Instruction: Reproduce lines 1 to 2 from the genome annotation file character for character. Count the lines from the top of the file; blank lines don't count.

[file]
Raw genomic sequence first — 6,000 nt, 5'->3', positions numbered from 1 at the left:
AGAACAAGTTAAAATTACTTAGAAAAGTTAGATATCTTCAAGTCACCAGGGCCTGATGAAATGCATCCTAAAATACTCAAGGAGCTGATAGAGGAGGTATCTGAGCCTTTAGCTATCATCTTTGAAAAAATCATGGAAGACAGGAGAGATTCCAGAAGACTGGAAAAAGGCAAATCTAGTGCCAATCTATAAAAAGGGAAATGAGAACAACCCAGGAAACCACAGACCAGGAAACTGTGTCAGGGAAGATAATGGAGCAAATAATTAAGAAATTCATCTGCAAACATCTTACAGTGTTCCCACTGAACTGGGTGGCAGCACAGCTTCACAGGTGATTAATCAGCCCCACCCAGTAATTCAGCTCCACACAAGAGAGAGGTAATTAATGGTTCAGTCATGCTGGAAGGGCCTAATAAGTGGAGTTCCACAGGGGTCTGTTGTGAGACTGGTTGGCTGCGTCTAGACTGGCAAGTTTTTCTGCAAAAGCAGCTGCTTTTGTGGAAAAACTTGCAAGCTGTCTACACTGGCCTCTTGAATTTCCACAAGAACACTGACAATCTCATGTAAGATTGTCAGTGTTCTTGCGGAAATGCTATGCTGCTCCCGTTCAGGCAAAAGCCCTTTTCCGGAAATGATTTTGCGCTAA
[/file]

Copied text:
Raw genomic sequence first — 6,000 nt, 5'->3', positions numbered from 1 at the left:
AGAACAAGTTAAAATTACTTAGAAAAGTTAGATATCTTCAAGTCACCAGGGCCTGATGAAATGCATCCTAAAATACTCAAGGAGCTGATAGAGGAGGTATCTGAGCCTTTAGCTATCATCTTTGAAAAAATCATGGAAGACAGGAGAGATTCCAGAAGACTGGAAAAAGGCAAATCTAGTGCCAATCTATAAAAAGGGAAATGAGAACAACCCAGGAAACCACAGACCAGGAAACTGTGTCAGGGAAGATAATGGAGCAAATAATTAAGAAATTCATCTGCAAACATCTTACAGTGTTCCCACTGAACTGGGTGGCAGCACAGCTTCACAGGTGATTAATCAGCCCCACCCAGTAATTCAGCTCCACACAAGAGAGAGGTAATTAATGGTTCAGTCATGCTGGAAGGGCCTAATAAGTGGAGTTCCACAGGGGTCTGTTGTGAGACTGGTTGGCTGCGTCTAGACTGGCAAGTTTTTCTGCAAAAGCAGCTGCTTTTGTGGAAAAACTTGCAAGCTGTCTACACTGGCCTCTTGAATTTCCACAAGAACACTGACAATCTCATGTAAGATTGTCAGTGTTCTTGCGGAAATGCTATGCTGCTCCCGTTCAGGCAAAAGCCCTTTTCCGGAAATGATTTTGCGCTAA